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JAL maps out global network of 500 cities in 10 years

Japanese carrier plans shift to international travelers and code-sharing

Japan Airlines' red crane logo is seen on its aircraft at Tokyo's Haneda Airport.

TOKYO -- Japan Airlines said Wednesday it will serve 500 cities around the world by fiscal 2027 in an ambitious expansion of its network aimed at the influx of international tourists to Japan.

"Up to this point, we have revolved our operations around Japanese customers," Yuji Akasaka, the incoming JAL president who starts April 1, told reporters here. "It is key to first have JAL broaden its brand recognition offshore."

The once-ailing carrier aims to achieve the significant increase in its coverage area -- a roughly 46% jump -- either through its own international routes or those of partner airlines, according to an updated business plan released Wednesday. By fiscal 2027, the company targets 50% of revenue coming from overseas sales to international flyers, up about 20 percentage points from fiscal 2016.

The carrier will continue to add flights to Asian routes and lines serving tourist destinations in fiscal 2018. A new route to the west coast of North America is also on tap for fiscal 2019. The specific cities to be added to the network will be determined later, but in general JAL will improve connections between Asia and North America.

JAL's fleet is projected at 230 aircraft at the end of fiscal 2020, or just two more than at the close of fiscal 2018. To expand its network, JAL will rely heavily on alliances and code-share agreements. This fiscal year, JAL has agreed to partner with Hawaiian Airlines and AeroMexico, among other international carriers.

Incoming JAL President Yuji Akasaka, left, and current President Yoshiharu Ueki at a news conference in Tokyo on Feb. 28.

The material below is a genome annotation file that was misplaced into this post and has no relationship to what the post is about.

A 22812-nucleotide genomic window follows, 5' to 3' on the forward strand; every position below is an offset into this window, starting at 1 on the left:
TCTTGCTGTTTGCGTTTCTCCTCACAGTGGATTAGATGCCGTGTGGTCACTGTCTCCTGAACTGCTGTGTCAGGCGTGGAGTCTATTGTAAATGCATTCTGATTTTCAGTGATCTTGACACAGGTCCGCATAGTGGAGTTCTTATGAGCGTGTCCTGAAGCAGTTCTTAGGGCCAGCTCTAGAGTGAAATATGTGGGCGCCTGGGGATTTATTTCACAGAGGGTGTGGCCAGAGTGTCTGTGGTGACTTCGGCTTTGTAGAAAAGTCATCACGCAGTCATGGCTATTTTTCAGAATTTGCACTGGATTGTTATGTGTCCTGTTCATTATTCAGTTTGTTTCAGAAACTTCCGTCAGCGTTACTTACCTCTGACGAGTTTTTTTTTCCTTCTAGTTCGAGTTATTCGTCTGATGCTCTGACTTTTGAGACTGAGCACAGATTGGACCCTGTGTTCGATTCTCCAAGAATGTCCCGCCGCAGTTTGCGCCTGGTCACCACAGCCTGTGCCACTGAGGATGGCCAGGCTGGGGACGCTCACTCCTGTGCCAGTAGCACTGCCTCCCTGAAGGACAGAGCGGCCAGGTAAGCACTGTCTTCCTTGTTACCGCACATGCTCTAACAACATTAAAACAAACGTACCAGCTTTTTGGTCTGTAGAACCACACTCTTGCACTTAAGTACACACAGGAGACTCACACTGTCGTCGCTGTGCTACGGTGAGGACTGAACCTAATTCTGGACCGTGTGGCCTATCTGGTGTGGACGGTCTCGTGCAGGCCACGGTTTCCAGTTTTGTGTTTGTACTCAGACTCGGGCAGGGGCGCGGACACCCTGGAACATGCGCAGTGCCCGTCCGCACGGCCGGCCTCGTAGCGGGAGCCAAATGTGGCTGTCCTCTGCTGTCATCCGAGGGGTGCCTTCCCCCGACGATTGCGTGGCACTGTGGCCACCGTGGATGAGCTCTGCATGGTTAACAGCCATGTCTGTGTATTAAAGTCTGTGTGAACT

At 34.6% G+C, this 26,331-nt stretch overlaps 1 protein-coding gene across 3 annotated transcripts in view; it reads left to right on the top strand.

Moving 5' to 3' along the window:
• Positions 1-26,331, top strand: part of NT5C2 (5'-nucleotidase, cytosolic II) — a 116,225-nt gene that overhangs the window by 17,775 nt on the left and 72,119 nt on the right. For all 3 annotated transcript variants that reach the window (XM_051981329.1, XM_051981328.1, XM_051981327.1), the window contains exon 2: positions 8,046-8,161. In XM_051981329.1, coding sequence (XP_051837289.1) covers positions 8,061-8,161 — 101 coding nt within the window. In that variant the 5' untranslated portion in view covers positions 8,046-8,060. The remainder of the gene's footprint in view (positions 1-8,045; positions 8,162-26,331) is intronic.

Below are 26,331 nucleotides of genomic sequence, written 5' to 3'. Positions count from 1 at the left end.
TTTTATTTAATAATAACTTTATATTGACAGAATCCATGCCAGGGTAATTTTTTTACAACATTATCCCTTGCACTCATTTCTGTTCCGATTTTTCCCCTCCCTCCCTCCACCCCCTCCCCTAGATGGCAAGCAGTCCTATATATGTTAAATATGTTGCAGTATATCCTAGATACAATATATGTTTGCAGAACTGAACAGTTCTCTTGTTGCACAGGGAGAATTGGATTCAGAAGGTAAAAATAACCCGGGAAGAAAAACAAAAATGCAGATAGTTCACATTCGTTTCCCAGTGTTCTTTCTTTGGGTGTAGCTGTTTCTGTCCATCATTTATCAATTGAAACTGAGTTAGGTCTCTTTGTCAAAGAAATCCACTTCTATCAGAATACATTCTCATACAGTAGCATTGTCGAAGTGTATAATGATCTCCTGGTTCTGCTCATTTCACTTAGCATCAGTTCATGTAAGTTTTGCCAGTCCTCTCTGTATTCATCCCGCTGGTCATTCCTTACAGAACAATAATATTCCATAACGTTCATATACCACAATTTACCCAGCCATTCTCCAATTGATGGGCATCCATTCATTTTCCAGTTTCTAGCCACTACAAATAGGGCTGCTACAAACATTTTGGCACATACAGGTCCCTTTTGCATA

Since filing for bankruptcy protection in 2010, JAL has concentrated on restructuring and developing profitable routes, in a break from the unfocused route expansions of the past.

"Our name may be the same, but we have transformed into a completely different company," current President Yoshiharu Ueki once said.

JAL expects an operating margin of 12.2% for this fiscal year, a high-water mark among industry peers, though the figure owes largely to a government bailout after the bankruptcy.

The newly reformed Japanese carrier will now focus on its global presence. JAL's market capitalization stood at 1.44 trillion yen ($13.4 billion) as of Tuesday, ranking it 12th among global airlines.

Domestically, JAL is nipping at the heels of 11th-place ANA Holdings, the operator of All Nippon Airways, but worldwide leader Delta Air Lines has a market value in excess of $37 billion -- 2.8 times that of JAL. The market caps of Air China and U.S.-based Southwest Airlines are also more than twice that of JAL's.  

JAL placed 16th in a 2017 customer survey conducted by Skytrax, a British ratings group. Though an improvement from 2016's 21st-place finish, JAL trailed far behind Asian competitors like second-ranked Singapore Airlines, third-place All Nippon Airways, and No. 5 Cathay Pacific Airways of Hong Kong.

Ever since JAL first released the current medium-term plan in 2017, it has vowed to transform into a truly global airline. Akasaka, who spent nearly his entire career in the aircraft maintenance segment, will be tasked with building strategic partnerships between JAL and international corporations.

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